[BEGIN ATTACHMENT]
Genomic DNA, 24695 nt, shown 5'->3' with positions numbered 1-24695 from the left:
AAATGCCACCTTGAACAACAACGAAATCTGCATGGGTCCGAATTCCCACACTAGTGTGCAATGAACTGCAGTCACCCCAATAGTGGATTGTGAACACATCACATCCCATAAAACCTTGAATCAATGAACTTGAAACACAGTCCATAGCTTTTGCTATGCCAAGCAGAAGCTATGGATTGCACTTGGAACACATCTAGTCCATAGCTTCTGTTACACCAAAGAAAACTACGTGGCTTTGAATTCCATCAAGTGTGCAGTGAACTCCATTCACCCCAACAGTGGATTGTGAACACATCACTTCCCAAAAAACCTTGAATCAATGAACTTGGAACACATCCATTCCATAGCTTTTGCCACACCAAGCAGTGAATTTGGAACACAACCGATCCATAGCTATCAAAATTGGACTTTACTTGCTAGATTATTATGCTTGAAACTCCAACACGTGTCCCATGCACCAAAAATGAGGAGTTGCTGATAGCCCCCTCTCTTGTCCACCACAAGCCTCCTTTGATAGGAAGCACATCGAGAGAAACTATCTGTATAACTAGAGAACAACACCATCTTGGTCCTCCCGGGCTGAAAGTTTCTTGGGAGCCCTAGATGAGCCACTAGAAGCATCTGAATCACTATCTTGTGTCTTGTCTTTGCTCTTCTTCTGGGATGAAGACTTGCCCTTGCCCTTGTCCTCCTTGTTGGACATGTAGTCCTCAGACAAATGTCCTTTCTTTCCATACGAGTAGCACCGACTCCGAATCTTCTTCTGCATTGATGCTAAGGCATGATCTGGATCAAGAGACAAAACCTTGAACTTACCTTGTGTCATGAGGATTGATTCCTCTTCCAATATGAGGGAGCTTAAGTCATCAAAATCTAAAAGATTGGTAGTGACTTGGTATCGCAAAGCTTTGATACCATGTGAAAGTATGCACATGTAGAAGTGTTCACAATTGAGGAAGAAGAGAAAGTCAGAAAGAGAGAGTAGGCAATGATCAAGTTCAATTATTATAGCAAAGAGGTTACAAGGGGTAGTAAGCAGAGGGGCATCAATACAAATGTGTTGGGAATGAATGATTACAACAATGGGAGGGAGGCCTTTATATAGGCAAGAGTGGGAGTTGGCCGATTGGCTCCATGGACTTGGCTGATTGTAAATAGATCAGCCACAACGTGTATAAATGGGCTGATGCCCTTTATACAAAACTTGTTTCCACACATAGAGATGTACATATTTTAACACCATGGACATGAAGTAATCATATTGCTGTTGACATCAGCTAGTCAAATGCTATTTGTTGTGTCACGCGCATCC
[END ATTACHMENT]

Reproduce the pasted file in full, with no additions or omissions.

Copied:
Genomic DNA, 24695 nt, shown 5'->3' with positions numbered 1-24695 from the left:
AAATGCCACCTTGAACAACAACGAAATCTGCATGGGTCCGAATTCCCACACTAGTGTGCAATGAACTGCAGTCACCCCAATAGTGGATTGTGAACACATCACATCCCATAAAACCTTGAATCAATGAACTTGAAACACAGTCCATAGCTTTTGCTATGCCAAGCAGAAGCTATGGATTGCACTTGGAACACATCTAGTCCATAGCTTCTGTTACACCAAAGAAAACTACGTGGCTTTGAATTCCATCAAGTGTGCAGTGAACTCCATTCACCCCAACAGTGGATTGTGAACACATCACTTCCCAAAAAACCTTGAATCAATGAACTTGGAACACATCCATTCCATAGCTTTTGCCACACCAAGCAGTGAATTTGGAACACAACCGATCCATAGCTATCAAAATTGGACTTTACTTGCTAGATTATTATGCTTGAAACTCCAACACGTGTCCCATGCACCAAAAATGAGGAGTTGCTGATAGCCCCCTCTCTTGTCCACCACAAGCCTCCTTTGATAGGAAGCACATCGAGAGAAACTATCTGTATAACTAGAGAACAACACCATCTTGGTCCTCCCGGGCTGAAAGTTTCTTGGGAGCCCTAGATGAGCCACTAGAAGCATCTGAATCACTATCTTGTGTCTTGTCTTTGCTCTTCTTCTGGGATGAAGACTTGCCCTTGCCCTTGTCCTCCTTGTTGGACATGTAGTCCTCAGACAAATGTCCTTTCTTTCCATACGAGTAGCACCGACTCCGAATCTTCTTCTGCATTGATGCTAAGGCATGATCTGGATCAAGAGACAAAACCTTGAACTTACCTTGTGTCATGAGGATTGATTCCTCTTCCAATATGAGGGAGCTTAAGTCATCAAAATCTAAAAGATTGGTAGTGACTTGGTATCGCAAAGCTTTGATACCATGTGAAAGTATGCACATGTAGAAGTGTTCACAATTGAGGAAGAAGAGAAAGTCAGAAAGAGAGAGTAGGCAATGATCAAGTTCAATTATTATAGCAAAGAGGTTACAAGGGGTAGTAAGCAGAGGGGCATCAATACAAATGTGTTGGGAATGAATGATTACAACAATGGGAGGGAGGCCTTTATATAGGCAAGAGTGGGAGTTGGCCGATTGGCTCCATGGACTTGGCTGATTGTAAATAGATCAGCCACAACGTGTATAAATGGGCTGATGCCCTTTATACAAAACTTGTTTCCACACATAGAGATGTACATATTTTAACACCATGGACATGAAGTAATCATATTGCTGTTGACATCAGCTAGTCAAATGCTATTTGTTGTGTCACGCGCATCC